African Americans have been through many hardships throughout their history. They went from being treated like non-human beings to being respected in today’s society. A popular movement in African American history is the Harlem Renaissance. During this time period, African American culture was booming! It was known to be one of the most influential movements in its culture. A well known poet during this time period was Langston Hughes. Hughes, a young boy at the time, was famous for his very deep and inspiring poems. He normally wrote about African Americans and their struggles in society. In “The Negro Speaks of Rivers”, Hughes conveys the perseverance of African Americans and the racial inequality faced over the years through the use of various literary devices in order to display those previous struggles of his ancestors that empowered him as a young black man. First, Langston Hughes creates a sense of confidence and security be using the word “Negro” in the title of the poem. Many African Americans despised the word “Negro" and did not claim it. The term was given to African American slaves by their white slave owners. In doing so, Hughes claims an identity that was giving to African Americans by White America. Another example of the speaker claiming the identity is having said “I’ve known rivers:”(line 1). By using first person perspective, he depicts his security in being black instead of using other words such as “they” or “Negros”. The speaker is also connecting himself with his roots. In the first stanza, the speaker’s use of simile emphasizes how old those “known” rivers are. For example, Hughes compares the rivers to being as “ancient as the world” and as “old as the flow of human blood”. The rivers are the struggles in which African Americans before his time have faced. The speaker conveys individual growth when he says, “My soul has grown deep like the rivers”(line 3). Not only is his choice of diction a simile, he also uses imagery to...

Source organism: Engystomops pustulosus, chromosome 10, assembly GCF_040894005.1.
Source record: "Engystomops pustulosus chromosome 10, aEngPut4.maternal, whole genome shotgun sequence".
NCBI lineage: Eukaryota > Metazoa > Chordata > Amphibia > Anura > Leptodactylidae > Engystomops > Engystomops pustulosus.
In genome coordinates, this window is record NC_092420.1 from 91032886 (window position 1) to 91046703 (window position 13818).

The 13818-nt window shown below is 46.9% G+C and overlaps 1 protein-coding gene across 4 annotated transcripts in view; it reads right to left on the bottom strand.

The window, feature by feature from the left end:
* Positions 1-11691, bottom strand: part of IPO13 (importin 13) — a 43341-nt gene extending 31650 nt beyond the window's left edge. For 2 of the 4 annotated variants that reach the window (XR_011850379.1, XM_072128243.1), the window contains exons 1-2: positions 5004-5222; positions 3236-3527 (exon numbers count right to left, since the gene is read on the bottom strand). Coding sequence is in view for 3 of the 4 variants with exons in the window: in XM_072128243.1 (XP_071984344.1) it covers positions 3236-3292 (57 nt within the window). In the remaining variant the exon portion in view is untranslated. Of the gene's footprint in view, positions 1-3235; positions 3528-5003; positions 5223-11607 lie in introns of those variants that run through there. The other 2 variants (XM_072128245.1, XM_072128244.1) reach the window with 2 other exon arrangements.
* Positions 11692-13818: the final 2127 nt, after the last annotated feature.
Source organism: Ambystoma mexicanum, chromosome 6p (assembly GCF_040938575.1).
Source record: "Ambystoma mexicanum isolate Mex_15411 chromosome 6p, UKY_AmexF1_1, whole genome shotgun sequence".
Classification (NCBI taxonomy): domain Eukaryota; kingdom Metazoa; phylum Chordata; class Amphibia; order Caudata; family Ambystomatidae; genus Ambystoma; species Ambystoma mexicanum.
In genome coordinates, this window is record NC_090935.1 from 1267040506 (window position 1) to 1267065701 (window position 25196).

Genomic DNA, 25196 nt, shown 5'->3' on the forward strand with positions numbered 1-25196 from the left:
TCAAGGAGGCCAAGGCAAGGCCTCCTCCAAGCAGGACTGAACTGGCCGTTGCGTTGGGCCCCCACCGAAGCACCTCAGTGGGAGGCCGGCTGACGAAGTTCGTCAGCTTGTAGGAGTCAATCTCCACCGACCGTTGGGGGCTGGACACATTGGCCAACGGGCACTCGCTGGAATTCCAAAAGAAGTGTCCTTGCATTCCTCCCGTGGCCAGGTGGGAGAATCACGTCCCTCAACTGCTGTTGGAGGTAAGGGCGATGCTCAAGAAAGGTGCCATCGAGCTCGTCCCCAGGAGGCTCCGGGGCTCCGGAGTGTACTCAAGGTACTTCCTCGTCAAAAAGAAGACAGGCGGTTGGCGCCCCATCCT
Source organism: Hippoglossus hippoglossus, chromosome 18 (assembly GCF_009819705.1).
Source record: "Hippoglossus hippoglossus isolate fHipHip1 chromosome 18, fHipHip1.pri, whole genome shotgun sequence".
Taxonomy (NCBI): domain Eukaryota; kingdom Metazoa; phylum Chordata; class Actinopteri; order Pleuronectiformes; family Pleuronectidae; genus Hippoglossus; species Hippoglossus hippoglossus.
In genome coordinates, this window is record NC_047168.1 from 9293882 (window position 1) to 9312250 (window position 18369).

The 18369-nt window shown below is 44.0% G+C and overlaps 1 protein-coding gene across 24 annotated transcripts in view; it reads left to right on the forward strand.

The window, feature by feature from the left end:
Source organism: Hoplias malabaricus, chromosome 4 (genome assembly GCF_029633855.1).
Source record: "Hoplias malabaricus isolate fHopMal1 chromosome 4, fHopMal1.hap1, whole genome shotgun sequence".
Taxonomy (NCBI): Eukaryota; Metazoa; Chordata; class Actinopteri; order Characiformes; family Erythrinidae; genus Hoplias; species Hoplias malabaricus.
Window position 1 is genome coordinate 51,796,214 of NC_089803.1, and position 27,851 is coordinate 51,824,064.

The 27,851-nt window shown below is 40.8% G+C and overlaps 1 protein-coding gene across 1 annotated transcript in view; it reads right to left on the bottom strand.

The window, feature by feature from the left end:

Cited: Hughes, Langston. “The Negro Speaks of Rivers”. Portable Literature: Reading, Reacting, Writing. 8th ed. Ed. Laurie Kirszner and Stephen Mandell. Boston: Wadsworth, 2013. 686. Print.
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